@hyclass on (November 09 2012, 12:44 PM GMT) - one innings doesn't mean a totally changed batsmen, BUT Ussie just nailed the ton I've been hoping for. It was in conditions that saw Tassie shot out in 26 overs & I believe it was chanceless. He has outscored the entire Tassie team in one innings on a greentop against Bird,Butterworth & Faulkner who are a handy pace trio at least.

  • Andrew on November 9, 2012, 21:00 GMT

    @ Green_and_Gold on (November 09 2012, 16:54 PM GMT) - it's not a bad idea, although Punter has been scoring his runs for Tassie @ #4.

  • Rakesh on November 9, 2012, 18:25 GMT

    this might be the last series for pointing and hussey.... Saffers bowling is very good.

  • Justin on November 9, 2012, 16:54 GMT

    I was one of the first people to support Pontings move down the order to #4 and think its a better position for him however i now think it may be an option for him to move back to 3 - and my reasons are:

    1) He is pretty much the best player in the side (plus has loads of experience). He has been playing FC cricket and is already on top of the batsman scoring heaps of runs.

    2) Clarke and Hussey then come into #4 and #5 as the next most experienced players.

    3) We can put the new players into position #6 and get them bedded into the side before thrusting them into one of the hardest batting positions. Get the new player scoring runs at #6 then push them up the order once they are established.

    We are starting to turn over too many players at the top of the order. Ponting is a great player and i hope he sticks around for the back to back ashes (i also hope i get tickets for Lords and the Oval) - but i think him at 3 will settle the side somewhat.

  • jason on November 9, 2012, 12:50 GMT

    @ jb633 Khwaja's issue is not a teki thing against offies or whatever its a bottle thing. he is a very correct bat. needs to get roughed up a bit, hes not a fighter...see Ponting, S Waugh, dwarf boy etc. to be a test bat its all well and good to be a great bat but you need it upstairs too! Hughes has the twin issues of no tekkers and little upstairs...he is a fighter but not smart with it.

    its not about handles and grips and the direction of the bowling... a good bat will find a way to deal with it.... lara, waugh(s), kallis...etc (excluding tendulkar who is rubbish)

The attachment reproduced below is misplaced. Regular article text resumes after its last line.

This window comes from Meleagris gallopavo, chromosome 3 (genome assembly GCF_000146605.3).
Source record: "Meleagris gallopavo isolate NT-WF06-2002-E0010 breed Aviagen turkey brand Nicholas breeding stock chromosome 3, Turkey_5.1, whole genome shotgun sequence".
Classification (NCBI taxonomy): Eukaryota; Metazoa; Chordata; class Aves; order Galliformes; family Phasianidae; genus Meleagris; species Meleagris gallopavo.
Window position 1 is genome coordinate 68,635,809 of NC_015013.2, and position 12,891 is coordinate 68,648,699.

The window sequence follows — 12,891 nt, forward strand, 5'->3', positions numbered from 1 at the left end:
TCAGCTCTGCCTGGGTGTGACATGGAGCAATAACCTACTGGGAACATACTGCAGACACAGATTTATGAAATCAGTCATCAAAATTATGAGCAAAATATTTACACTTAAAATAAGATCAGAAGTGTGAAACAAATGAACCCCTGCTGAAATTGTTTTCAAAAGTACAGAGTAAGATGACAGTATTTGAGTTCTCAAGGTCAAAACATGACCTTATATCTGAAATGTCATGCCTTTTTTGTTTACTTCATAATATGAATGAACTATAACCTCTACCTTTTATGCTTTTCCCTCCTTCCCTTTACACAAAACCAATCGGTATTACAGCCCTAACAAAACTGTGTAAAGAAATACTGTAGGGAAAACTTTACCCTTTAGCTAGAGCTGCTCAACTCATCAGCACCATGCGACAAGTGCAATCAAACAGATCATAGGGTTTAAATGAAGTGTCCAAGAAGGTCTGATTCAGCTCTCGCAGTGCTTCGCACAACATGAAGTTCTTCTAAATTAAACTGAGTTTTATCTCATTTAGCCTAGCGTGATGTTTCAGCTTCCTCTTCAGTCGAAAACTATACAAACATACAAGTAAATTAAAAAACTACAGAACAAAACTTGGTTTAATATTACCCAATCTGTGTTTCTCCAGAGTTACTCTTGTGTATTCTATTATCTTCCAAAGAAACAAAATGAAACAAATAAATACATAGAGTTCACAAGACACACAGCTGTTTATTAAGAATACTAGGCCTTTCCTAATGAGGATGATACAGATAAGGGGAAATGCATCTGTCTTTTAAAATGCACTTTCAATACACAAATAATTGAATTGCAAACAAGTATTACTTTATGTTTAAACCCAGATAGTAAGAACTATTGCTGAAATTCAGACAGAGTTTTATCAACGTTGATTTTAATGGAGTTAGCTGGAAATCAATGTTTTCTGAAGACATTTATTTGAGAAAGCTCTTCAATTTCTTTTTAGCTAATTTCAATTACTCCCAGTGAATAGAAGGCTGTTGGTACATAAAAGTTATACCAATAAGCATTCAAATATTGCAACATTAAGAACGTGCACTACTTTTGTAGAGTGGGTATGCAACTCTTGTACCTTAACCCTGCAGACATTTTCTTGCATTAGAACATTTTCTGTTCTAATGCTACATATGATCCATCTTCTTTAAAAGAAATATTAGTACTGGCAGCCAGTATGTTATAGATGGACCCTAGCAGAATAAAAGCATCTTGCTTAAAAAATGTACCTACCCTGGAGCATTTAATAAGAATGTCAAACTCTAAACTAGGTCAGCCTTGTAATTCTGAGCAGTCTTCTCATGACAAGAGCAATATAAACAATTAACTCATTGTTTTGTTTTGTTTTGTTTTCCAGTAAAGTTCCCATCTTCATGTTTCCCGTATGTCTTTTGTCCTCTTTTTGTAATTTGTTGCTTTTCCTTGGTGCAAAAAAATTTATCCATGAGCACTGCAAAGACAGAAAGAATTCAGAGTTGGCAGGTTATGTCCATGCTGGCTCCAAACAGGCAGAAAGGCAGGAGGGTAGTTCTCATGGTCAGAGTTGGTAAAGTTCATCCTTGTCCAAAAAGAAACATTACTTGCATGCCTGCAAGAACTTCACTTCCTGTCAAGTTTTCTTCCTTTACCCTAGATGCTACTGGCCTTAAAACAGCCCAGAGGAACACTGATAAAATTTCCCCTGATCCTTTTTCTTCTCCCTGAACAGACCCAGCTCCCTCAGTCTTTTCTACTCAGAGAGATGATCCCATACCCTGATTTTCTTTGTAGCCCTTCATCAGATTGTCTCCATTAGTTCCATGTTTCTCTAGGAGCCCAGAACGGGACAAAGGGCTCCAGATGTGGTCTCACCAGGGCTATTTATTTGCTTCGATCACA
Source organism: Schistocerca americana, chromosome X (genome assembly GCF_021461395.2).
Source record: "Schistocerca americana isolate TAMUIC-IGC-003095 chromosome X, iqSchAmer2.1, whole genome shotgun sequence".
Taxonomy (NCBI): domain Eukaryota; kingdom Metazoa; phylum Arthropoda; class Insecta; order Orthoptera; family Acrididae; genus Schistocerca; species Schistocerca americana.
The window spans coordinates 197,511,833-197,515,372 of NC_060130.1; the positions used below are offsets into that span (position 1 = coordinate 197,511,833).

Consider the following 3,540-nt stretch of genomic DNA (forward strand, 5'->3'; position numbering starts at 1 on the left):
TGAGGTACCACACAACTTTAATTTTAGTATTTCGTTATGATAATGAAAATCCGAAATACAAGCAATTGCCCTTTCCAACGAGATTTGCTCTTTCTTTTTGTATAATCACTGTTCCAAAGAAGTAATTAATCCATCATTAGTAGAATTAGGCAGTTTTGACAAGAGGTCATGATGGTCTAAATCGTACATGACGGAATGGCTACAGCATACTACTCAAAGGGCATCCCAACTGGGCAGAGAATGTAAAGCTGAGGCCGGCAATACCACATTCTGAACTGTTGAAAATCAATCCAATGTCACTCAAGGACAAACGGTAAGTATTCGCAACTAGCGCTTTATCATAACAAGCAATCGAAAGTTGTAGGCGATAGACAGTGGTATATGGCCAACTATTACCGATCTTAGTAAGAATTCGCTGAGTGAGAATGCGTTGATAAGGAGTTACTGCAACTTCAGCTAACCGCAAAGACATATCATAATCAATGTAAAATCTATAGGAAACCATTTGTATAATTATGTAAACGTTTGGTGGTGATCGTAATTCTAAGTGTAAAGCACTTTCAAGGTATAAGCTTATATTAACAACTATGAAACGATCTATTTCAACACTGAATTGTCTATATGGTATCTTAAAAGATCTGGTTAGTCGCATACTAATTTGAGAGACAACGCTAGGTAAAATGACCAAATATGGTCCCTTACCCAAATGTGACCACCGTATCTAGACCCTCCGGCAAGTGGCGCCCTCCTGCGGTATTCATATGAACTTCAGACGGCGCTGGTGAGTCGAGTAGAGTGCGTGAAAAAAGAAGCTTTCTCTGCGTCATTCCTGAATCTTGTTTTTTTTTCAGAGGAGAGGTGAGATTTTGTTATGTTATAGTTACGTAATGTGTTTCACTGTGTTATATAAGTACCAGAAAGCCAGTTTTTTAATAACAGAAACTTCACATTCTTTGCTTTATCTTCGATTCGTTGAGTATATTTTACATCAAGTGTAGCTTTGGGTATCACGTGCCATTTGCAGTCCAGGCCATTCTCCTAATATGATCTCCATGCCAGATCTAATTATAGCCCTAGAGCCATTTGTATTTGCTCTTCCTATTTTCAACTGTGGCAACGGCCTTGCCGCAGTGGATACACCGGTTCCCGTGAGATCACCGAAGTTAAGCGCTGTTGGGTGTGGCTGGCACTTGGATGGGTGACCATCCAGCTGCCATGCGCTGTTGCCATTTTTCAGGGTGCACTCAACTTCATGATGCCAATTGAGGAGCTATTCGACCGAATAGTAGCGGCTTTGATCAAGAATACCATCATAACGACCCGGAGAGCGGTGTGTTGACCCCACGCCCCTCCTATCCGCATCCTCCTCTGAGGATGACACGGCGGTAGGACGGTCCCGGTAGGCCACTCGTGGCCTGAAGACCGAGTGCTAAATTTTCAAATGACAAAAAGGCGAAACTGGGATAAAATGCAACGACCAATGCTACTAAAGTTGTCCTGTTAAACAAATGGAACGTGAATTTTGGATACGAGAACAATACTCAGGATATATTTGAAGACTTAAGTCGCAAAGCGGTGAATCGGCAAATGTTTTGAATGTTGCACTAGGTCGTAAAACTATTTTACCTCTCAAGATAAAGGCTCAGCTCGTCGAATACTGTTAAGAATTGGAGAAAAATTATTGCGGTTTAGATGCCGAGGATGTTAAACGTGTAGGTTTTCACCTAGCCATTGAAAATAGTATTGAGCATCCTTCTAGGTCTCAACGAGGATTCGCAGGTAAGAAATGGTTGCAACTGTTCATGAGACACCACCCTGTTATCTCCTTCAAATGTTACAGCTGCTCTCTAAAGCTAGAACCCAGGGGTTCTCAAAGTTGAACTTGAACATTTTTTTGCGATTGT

• Christopher on November 9, 2012, 12:44 GMT

    Before this series, I suggested it was highly probable that the SA batsmen would dissect the Australian bowling. Given their records and the stability of the side, it seemed more than likely that SA would be too good. I admit to being bemused by criticism of Clarke's choice for Quiney. I can hardly find fault with playing him at 3.It seems obvious that the incumbent openers remain where they are and that Quiney take Watson's more recent place at 3.I have a high regard for Clarke and his captaincy.He has endured with significant character through a difficult off-field period in Australian Cricket that may well be viewed very differently in the future when all evidence becomes public.The facts remain that the selectors have chosen a 12 and Clarke must deploy them as he sees fit.He has responsibility for results so he must have control.@MinusZero..I couldn't agree less. In Clarke's case,there is no evidence for any agenda.In yours, the needless use of an India analogy suggests there is.

  • Christopher on November 9, 2012, 12:29 GMT your intelligence...there a group of three among which @Macca-mat is regularly represented who fanatically push Khawaja based on his heritage,every blog, every article, irrespective of evidence and then attack anyone who dares to suggest otherwise. Khawaja wasn't even selected in the Aus A game.The head selector took the unusual step of publicly singling out his poor attitude and ethic. He's made one very lucky hundred in 21 months. His season average is mid 30's.He was dropped from the Test team after averaging 29 with a S/R of 37.He's not even the best player in his team. He was dropped on 11 in the first Qld match and was outscored by the numbers 7 and 8.He may come good at some point,but has continually exhibited inconsistency and would need a long run of form containing numerous hundreds before anyone could be certain of his value.Commentators in Eng singled out his propensity to walk front on before playing a shot,a perceived flaw I highlighted in 21 months ago.

  • Mariam on November 9, 2012, 8:01 GMT

    @DylanBrah Khawaja should never have been dropped in the first place. He top scored against SA in a record 300 chase, got run out on 40 in the next game due to no fault of his. This year he just got man of the match when he top scored in both innings against a quality NSW attack. Expect him to be back in the baggy green soon as he is one of the top players in the upcoming youngsters.

  • Dylan on November 9, 2012, 2:14 GMT

    Khawaja needs to earn his baggy green back. An average of 36.5 from 4 shield games isn't exactly eye-catching for a guy who has been dropped more than once. He's going to have to sustain a high level for a long period of time to win his baggy green back in my opinion. Also needs to convert his 50's into 100's. That is a huge concern.